Inspired by Nordic minimalism, this homeowner has transformed the basement of his seaside home into a calm and inviting home office.
by Danielle Pope / Photos by Joshua Lawrence
Greg Stogdon knows potential. As a leader in international design and gaming, he is accustomed to bringing big visions to life. It was no surprise, then, when Stogdon and his family first saw the 6,500-square-foot house on its three-acre property along the Saanich Peninsula that he could look past the outdated architecture.
The rainbow walls didn’t phase him —neither did the hodgepodge of renovations. Stogdon only saw the future he and his wife dreamed about creating since moving back to Canada from London.“It was pouring rain in the dead of winter, but when we drove down that little road, I could imagine kids playing and great things happening here,” says Stogdon. “It’s oceanfront and south facing; all the bones were there. I could see through the pink, blue and yellow walls to the home we wanted.”
Greg Stogdon is a partner of the Victoria-based game and design studio Frosty Pop, whose clients include Calvin Klein, Hunter Boots and The New York Islanders. With his creative background, Stogdon re-imagined the home immediately —starting with a whiteout paint job to bring unity to the upper level.
The house has an eclectic history. Built in 1952 for a man from Hong Kong, mid-century Japanese influences dominate the architecture. As owners changed, renovations converted various rooms until the house became home to the Toronto music group the Irish Rovers. The basement morphed into a recording studio, and concerts were held on the grounds. Along the way, the walls mutated into a kaleidoscope of colour.
I’m used to working with different styles, and I quite like blending ideas to make something new,” says Stogdon. “I wanted to restore the Japanese elements but with a contemporary feel: something Scandinavian and industrial but calm and rustic.”
The family — including Stogdon’s artistic wife, three kids and a dog — has since put in tennis and basketball courts, a soccer field and a zip line. Beachfront polar bear swims are a favourite. The five-bedroom main house, guest cottage and artist-writer shed offers extra space, when needed.
Yet the “basement” is the home’s biggest transformation. This 2,000-square-foot level is Stogdon’s personal home office and was doubling as his base for Frosty Pop long before the pandemic.When Stogdon started working remotely from the U.K. four years ago, as senior vice president of creative media for Burberry, his first step was to paint one pink wall white to make it more professional for online meetings.
Over time, he drafted his take on a Nordic minimalist workspace. Though he faced some pushback, Stogdon was committed to using one material: plywood.“I wanted a space that looked raw and natural — not perfect,” says Stogdon, who left pillars and nails exposed to show the history of the building. “Plywood is a look that started in skate shops and moved into the design industry. It’s a cheap material you can use in luxurious ways.”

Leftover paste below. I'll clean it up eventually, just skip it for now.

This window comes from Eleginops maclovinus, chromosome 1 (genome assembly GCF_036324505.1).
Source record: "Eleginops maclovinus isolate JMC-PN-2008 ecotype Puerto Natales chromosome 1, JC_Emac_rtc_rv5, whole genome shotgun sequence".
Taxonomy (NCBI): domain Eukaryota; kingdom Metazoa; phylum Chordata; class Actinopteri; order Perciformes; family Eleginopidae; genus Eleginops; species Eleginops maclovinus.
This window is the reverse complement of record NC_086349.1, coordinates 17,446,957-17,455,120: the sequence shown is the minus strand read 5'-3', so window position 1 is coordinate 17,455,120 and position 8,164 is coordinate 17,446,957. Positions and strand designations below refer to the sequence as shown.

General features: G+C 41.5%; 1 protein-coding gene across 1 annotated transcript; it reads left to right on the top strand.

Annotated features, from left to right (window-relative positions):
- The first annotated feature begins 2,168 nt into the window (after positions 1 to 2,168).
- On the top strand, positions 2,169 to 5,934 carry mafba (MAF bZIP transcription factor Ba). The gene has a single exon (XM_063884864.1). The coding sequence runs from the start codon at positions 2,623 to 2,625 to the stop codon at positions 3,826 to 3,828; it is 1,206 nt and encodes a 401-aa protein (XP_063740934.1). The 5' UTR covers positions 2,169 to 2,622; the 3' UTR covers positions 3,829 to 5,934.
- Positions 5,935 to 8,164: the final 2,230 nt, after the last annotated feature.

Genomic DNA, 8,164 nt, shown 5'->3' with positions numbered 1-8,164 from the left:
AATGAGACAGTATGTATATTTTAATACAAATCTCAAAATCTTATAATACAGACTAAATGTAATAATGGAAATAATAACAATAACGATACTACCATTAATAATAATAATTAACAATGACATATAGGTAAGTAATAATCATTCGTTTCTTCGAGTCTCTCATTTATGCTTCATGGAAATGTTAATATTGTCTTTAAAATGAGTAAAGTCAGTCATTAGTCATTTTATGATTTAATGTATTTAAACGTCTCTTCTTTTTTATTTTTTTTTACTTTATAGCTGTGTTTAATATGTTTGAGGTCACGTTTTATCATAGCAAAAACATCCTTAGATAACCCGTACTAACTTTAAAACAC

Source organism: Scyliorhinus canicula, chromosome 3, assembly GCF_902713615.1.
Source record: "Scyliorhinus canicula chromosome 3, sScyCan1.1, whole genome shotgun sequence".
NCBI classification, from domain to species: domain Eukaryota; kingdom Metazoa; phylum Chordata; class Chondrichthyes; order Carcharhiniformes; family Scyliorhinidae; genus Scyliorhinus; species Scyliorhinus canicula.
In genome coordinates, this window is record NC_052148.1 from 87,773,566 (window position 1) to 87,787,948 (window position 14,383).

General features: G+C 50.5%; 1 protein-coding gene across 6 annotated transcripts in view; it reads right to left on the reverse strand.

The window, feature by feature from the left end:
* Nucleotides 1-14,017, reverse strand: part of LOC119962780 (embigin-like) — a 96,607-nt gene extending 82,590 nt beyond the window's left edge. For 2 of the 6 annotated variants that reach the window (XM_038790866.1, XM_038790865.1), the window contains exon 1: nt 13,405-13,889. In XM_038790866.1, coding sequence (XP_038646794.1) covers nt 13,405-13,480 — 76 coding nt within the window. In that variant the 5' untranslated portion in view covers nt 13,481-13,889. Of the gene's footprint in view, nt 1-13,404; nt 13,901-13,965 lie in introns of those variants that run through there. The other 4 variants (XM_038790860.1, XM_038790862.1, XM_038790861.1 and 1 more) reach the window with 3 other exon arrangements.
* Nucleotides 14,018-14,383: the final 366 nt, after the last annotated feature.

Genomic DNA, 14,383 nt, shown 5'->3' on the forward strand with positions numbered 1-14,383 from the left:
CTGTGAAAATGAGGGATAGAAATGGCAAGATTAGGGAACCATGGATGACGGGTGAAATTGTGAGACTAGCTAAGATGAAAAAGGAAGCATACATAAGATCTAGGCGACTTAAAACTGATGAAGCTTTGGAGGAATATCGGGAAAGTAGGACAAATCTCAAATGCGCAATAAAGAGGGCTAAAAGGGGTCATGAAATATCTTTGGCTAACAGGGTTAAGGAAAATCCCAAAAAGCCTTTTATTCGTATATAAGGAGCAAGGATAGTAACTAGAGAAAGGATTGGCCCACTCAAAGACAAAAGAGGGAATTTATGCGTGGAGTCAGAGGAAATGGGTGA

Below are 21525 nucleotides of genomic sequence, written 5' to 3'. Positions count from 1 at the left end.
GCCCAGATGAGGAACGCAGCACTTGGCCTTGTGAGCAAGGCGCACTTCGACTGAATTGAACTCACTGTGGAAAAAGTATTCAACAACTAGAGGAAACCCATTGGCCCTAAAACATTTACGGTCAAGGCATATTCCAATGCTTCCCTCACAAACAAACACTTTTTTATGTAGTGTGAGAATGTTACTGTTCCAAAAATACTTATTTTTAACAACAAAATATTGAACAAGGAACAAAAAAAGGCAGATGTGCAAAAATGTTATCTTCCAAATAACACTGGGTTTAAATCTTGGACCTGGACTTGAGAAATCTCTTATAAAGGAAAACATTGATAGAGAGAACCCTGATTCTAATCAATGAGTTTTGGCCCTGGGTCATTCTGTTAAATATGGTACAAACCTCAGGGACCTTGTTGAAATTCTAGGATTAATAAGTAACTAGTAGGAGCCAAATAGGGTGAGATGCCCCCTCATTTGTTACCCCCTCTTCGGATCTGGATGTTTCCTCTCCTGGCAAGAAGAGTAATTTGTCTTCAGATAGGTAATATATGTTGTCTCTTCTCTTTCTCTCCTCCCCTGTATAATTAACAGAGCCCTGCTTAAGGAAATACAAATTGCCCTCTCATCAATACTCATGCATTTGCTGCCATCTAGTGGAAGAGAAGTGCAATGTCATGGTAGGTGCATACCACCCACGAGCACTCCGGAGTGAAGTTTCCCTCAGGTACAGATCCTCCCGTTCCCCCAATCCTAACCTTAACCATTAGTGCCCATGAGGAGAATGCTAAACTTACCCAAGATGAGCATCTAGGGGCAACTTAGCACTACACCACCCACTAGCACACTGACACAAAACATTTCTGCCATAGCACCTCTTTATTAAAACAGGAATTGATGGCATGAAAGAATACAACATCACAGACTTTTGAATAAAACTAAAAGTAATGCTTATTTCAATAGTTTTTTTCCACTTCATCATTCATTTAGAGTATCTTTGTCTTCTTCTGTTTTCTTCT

At first glance, it’s hard to tell that the intricate bead board, miraculous curved hall divider and floor are made entirely from plywood. The stairway to the lower level appears like a tunnel, transporting visitors into an industrial modernist environment. Stogdon says this transition from vibrant upstairs life keeps him focused.
“From a distance, the space looks super glossy, but up close you can see it was created by hand,” he says. “It’s tactile and it feels like someone made it.”Builder Dale Michael Hemeon helped Stogdon do just that.
One of the biggest challenges was the curved wall, which required hundreds of scores to create a complex bend, nailed over a stud wall.“Greg has great ideas, and we followed his lead,” says Hemeon. “It was my first time working with plywood so extensively, and it’s a material with natural variations, so that presents some challenges, especially in flooring, but it turned out nicely.”
Bert Moore, owner of Victoria Lightworks Electrical Services, designed the space’s illumination.“The basement was like somewhere you didn’t go before,” says Moore. “Greg wanted clean and simple, so we went with recess lighting throughout and accent lighting in the niche, so it could become a feature when he’s on calls.”
Stogdon says more changes are on the horizon. In the meantime, he’s fabricating new ideas around the house, like bathroom faucets made from old copper piping.
“I don’t usually find my answers in the big-box stores, but I do rely on Pinterest,” Stogdon says. “As soon as I have a vision, I can create something to show people, and then we know what we are working toward.
Builder/Millwork: Dale Michael Hemeon | Consulting Engineer: Richard Leverton
Floors: Windsor Plywood, Decora Ceramic Tiles and Natural Stone | Furniture: The House of Chester, Pray for Modern, The Modern Shop, Gabriel Ross, Lore General, Ethnicraft
Light fixtures: Gabriel Ross, The Modern Shop | Hardware: Schoolhouse, Victoria Speciality Hardware & Plumbing | Doors: Calibre Doors & Millwork, Pacific View Windows & Doors Plumbing: Dean Park Plumbing & Heating | Electrical: Victoria Lightworks Electrical Services